In our new student profile series, UNSW Science had the chance to sit down (read: play Jenga) with Scott Gleason – a UNSW Materials Science and Engineering PhD candidate by day; Pole Dancer by night.
What Nick from UNSW Science, a recent winner of the World Jenga Championship, didn’t account for is the fact that those with a background in Engineering understand how to identify structural weaknesses. It was pretty blindingly obvious that Scott had a skyscraper-sized advantage, yet when asked prior to the game what he thought his chances of winning were, he gave himself a humble 75% (+/- 25%).
Nick and Scott chatted as they built their increasingly perilous structure, covering everything from Thin Film Metallic Glasses to his upcoming attempt at being crowned Mr Pole Dance Australia.
Nick: Hey there, what’s your full name, and where are you from?
Scott: My name is Scott Allan Gleason and I’m from USA – specifically South Carolina. I’ve come to Sydney after doing my undergraduate degree in Brisbane. It was a nice campus…but it was Brisbane.
Nick: Poor old Brisbane. South Carolina, though? What are they famous for?
Scott: Well….it’s where the American Civil War started…
Nick: That wasn’t all bad, I guess. There aren’t slaves in America anymore. Maybe South Carolina were the heroes 19th century America needed? And now that you’re down in the infinitely superior Sydney, what are you studying?
Scott: I’m about a year into my PhD in Materials Science and Engineering. Specifically in Thin Film Metallic Glasses. The project’s just been approved!
Nick: So are you revolutionising the way people see, or are you working with sheets of glass?
Scott: Metallic glasses are metals that have a structure that are similar to their liquid structure, except it’s in a solid state. So, it’s amorphous, and amorphous materials turn to glass – hence Metallic Glasses. Confusing, I know.
Nick: What are the benefits of pursuing and researching these metallic glasses? How can we apply them?
Scott: Their structure is completely different to normal solid metal. Their thermal and electrical conductivity is greatly reduced. They’re much stronger…but they’re also inclined to break. At the moment, due to their brittle nature, they can only be used in non-structural applications. They’re using them in power transformers because of their electrical properties.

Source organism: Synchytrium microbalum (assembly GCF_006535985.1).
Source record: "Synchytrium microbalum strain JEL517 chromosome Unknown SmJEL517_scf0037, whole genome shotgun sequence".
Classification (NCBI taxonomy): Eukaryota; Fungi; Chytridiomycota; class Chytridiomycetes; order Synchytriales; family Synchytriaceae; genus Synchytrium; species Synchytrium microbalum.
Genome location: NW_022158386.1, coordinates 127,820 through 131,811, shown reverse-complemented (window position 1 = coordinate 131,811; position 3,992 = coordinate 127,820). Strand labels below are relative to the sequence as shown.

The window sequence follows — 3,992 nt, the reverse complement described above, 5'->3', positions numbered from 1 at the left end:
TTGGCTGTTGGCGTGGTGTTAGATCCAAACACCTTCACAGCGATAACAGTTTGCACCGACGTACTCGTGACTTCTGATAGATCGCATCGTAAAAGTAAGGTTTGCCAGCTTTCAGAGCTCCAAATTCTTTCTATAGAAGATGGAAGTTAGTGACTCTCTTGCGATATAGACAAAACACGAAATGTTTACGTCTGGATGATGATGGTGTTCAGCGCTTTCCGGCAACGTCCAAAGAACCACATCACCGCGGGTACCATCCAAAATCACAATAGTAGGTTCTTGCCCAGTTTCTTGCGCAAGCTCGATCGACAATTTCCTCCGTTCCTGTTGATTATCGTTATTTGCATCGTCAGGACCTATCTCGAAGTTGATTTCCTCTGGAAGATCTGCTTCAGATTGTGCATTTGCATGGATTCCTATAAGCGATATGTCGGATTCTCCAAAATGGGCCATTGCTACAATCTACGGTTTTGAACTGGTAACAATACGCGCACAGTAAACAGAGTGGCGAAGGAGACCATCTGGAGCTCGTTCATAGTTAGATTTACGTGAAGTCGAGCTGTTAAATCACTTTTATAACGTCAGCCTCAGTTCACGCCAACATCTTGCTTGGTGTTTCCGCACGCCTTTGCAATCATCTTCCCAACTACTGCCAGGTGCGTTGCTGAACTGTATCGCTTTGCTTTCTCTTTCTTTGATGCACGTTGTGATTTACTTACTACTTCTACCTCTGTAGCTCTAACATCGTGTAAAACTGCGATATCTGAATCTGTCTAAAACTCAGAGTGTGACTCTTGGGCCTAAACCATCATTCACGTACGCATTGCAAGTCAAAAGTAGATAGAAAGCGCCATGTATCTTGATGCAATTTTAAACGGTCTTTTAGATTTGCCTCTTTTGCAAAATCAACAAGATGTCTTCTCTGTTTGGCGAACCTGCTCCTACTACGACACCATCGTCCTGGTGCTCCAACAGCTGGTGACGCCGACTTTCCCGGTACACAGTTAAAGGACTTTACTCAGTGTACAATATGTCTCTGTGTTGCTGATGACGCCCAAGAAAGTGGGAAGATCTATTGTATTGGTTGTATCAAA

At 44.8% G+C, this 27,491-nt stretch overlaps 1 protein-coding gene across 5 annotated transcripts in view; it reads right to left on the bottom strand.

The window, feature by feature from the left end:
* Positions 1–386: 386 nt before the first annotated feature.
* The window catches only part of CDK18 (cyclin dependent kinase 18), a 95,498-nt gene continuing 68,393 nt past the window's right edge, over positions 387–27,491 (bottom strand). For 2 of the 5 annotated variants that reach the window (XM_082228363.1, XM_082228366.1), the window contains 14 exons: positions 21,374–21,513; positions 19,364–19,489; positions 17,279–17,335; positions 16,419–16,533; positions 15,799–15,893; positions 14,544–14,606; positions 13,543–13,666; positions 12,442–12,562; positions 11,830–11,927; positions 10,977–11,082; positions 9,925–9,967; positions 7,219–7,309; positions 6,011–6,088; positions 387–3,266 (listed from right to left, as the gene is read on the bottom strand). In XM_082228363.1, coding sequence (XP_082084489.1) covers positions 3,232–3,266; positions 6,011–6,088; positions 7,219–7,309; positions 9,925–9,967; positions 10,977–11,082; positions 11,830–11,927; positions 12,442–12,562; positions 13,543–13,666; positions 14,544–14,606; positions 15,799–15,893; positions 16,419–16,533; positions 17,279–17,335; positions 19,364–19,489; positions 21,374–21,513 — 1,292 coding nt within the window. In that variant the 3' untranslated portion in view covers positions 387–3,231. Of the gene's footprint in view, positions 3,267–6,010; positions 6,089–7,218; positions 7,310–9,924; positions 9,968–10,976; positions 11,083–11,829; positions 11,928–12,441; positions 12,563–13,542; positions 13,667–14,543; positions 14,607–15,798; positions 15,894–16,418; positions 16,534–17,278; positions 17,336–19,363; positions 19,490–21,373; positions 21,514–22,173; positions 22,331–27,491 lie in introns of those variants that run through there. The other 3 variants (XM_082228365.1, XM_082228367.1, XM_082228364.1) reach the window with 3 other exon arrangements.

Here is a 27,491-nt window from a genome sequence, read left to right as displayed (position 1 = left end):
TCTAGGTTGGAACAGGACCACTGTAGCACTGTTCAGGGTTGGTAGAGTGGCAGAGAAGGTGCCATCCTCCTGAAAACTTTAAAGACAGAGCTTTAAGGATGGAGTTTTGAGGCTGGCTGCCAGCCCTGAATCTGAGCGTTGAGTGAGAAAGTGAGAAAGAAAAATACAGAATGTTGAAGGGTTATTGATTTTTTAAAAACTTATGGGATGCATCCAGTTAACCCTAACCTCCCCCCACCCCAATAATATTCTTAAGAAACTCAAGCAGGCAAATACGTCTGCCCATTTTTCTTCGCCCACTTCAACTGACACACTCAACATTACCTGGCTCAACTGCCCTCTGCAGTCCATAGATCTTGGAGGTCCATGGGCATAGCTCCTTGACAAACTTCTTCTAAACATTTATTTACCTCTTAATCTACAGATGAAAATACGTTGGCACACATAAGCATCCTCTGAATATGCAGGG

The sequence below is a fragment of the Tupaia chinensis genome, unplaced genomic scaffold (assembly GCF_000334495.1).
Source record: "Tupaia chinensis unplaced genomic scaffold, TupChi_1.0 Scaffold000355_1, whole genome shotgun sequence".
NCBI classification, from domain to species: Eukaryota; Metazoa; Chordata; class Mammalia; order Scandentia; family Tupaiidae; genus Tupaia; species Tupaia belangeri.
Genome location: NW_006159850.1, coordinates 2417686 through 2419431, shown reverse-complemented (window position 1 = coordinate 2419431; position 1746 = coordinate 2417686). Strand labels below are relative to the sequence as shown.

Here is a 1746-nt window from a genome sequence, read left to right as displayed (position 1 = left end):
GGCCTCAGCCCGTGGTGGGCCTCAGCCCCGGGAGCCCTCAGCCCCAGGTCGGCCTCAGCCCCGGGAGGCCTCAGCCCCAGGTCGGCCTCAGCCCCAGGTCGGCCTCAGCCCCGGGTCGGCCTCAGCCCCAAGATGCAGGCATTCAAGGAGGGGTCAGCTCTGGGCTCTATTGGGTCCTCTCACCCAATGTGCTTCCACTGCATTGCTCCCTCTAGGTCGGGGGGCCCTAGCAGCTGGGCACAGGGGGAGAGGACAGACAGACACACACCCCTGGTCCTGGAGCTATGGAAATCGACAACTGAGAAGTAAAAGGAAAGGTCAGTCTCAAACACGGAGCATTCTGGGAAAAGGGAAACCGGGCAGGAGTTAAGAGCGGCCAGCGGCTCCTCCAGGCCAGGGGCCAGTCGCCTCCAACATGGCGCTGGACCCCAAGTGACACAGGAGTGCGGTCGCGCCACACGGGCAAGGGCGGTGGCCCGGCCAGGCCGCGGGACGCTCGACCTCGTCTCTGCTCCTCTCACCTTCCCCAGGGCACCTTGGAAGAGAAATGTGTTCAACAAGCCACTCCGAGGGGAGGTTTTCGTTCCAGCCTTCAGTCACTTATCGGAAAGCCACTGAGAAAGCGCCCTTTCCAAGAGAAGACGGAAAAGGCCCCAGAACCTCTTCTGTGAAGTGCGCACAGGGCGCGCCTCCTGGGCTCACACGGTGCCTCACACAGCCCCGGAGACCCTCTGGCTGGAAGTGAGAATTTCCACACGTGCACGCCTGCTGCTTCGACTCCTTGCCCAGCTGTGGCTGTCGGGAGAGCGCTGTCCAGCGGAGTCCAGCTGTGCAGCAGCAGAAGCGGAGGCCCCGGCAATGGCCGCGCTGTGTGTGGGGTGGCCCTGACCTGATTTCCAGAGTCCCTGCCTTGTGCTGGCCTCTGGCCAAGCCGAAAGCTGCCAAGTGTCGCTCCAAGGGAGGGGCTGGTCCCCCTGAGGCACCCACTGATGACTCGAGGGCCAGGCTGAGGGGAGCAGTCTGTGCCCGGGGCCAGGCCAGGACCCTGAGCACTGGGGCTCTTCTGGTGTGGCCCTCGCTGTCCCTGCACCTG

Nick: Why study Materials Science at UNSW?
Scott: UNSW has the best Materials program in the country, and it’s in the top 20 globally – so there wasn’t really any choice for me. I wanted the best.
Nick: How did a Materials Scientist find himself pole dancing in his spare time?
Scott: I went to a friend’s BBQ, and his sister had a pole in the living room, specifically there for pole dancing. After a couple of beers we were invited to have a play – afterwards we all made fun of it of course – and I jumped on it and actually really liked it, so I took up classes afterwards.
Nick: Have you found that you’re one of a kind, as a male pole dancer?
Scott: There’s quite a few actually. There’s the Mr Pole Dance competition next week, the largest male pole dancing competition in the world.
Nick: Are we speaking with the future Mr Pole Dance Australia? What defines a good routine?
Scott: Oh, it’s possible. Everybody has a chance though. A good routine needs to be memorable; it needs to have a story. This year I’m a pirate king – dressed as such.
Nick: How have all of the other contestants ended up pole dancing?
Scott: They’re actually from all over. Some guys come from a dance background, like ballet or breakdancing. There’s a few guys coming over from parkour. Obviously, there’s ex-gymnasts too.
Nick: After you finish your PhD are you looking to pursue a role in academia, or are you hoping to keep up the pole dancing too?
Scott: Well that’s the good thing about pole dancing: it only happens at night, so I can continue researching by day and dancing at night.
Nick: And if you don’t end up going into academia, what do you think you’ll do?
Scott: Probably go over to Europe. Europe has more research-type positions, where PhDs are highly valued. I could get into an R&D department, for instance. I’d say Volvo would have a pretty vibrant R&D department.
Nick: Aside from pole dancing, what would you say your favourite invention is?
Scott: Well I’d have to say YouTube – that came out pretty much exactly 10 years ago. I love it because whenever I don’t know how to do or forget something, there’s always a tutorial. One of my favourites is the Crash Course series: they cut down world history and chemistry lectures into ten minute episodes.
Nick: Have you made any tutorials yourself?
Scott: I have several pole dancing routines online, entirely for educational purposes.
Nick: Would you rather have hands for feet or feet for hands?
Scott: I would definitely have hands for feet. I could climb things like crazy. I could do handstands all day. I could probably even handstand while sleeping.
Nick: If you could choose one superpower, what would it be?
Scott: Being a pole dancer, I’d have to go with Wolverine’s cell regeneration. It’d be nice to heal from any injury instantly. Last year I tore my rotator cuff, right before Mr Pole Dance last year, so it would’ve been nice not having to run through that routine in a fair amount of pain.
It was at roughly this point that Scott had backed Nick into a corner, leaving him with 3 blocks in removable positions, yet all three were stubbornly planted within the tower. Nick’s attempt to remove the middle piece from an otherwise empty level – in the hopes of the levels above neatly cascading into place – failed miserably.
Thanks to Scott for his time and for humiliating the World Jenga Champion. Here’s his reaction: